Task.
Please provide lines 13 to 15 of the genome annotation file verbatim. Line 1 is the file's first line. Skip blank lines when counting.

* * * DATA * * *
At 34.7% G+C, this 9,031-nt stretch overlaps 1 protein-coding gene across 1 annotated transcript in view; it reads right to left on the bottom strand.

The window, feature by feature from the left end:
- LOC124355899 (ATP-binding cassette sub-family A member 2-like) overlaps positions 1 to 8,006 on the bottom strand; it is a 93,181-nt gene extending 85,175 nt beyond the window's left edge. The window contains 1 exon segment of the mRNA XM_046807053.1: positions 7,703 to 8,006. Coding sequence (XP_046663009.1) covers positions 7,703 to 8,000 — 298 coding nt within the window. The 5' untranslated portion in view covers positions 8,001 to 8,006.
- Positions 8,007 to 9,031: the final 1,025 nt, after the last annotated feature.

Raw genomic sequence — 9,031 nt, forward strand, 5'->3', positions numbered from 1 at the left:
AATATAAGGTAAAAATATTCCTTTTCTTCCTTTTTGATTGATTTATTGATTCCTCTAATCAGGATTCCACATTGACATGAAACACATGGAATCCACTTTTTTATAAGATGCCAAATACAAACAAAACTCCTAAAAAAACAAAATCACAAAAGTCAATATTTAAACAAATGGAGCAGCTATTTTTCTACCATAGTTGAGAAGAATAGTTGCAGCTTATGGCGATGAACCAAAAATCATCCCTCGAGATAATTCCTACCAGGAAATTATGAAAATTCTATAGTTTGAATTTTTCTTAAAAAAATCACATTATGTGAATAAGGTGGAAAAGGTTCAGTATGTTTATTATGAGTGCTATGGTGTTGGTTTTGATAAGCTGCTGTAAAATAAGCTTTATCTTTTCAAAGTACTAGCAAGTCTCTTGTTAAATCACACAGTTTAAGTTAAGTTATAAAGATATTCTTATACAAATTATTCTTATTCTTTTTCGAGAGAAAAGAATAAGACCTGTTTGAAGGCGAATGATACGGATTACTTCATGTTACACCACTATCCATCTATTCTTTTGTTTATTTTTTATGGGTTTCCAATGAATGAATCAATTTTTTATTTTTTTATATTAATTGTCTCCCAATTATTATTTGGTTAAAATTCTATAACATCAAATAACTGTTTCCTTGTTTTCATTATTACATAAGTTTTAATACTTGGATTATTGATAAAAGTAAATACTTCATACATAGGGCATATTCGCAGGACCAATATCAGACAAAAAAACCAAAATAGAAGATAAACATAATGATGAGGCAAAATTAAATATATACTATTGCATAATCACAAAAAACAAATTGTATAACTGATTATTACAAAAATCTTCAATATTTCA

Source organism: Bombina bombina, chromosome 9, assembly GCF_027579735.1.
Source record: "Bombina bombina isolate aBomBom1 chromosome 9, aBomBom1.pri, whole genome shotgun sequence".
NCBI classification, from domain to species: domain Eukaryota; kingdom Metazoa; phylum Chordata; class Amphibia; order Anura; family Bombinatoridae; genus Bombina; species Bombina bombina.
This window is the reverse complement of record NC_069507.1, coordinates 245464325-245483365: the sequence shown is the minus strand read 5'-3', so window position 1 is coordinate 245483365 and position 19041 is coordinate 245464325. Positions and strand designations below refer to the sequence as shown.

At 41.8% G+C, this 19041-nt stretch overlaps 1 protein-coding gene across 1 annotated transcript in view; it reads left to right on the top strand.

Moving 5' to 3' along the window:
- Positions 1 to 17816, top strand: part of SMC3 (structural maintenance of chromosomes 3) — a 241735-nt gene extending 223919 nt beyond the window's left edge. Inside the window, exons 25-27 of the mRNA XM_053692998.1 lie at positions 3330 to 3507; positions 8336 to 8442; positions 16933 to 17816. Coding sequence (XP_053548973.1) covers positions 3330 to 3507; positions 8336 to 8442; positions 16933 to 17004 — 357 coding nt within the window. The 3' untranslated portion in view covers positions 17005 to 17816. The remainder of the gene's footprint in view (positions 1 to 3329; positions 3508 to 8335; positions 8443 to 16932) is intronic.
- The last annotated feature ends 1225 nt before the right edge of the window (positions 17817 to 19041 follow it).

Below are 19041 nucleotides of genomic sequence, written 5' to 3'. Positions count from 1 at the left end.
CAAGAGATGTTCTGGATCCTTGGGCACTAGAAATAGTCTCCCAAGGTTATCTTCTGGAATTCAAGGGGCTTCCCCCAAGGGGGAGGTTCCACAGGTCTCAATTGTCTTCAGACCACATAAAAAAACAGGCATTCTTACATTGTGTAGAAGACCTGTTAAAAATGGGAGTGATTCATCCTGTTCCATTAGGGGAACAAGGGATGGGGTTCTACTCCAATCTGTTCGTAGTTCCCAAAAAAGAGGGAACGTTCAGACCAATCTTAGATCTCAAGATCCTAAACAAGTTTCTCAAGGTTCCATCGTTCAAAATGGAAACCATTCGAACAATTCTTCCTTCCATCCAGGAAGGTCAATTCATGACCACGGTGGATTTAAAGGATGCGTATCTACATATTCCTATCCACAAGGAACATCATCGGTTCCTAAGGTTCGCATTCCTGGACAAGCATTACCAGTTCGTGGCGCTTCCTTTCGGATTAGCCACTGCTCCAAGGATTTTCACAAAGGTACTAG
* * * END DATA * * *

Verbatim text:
- Positions 1 to 17816, top strand: part of SMC3 (structural maintenance of chromosomes 3) — a 241735-nt gene extending 223919 nt beyond the window's left edge. Inside the window, exons 25-27 of the mRNA XM_053692998.1 lie at positions 3330 to 3507; positions 8336 to 8442; positions 16933 to 17816. Coding sequence (XP_053548973.1) covers positions 3330 to 3507; positions 8336 to 8442; positions 16933 to 17004 — 357 coding nt within the window. The 3' untranslated portion in view covers positions 17005 to 17816. The remainder of the gene's footprint in view (positions 1 to 3329; positions 3508 to 8335; positions 8443 to 16932) is intronic.
- The last annotated feature ends 1225 nt before the right edge of the window (positions 17817 to 19041 follow it).

Below are 19041 nucleotides of genomic sequence, written 5' to 3'. Positions count from 1 at the left end.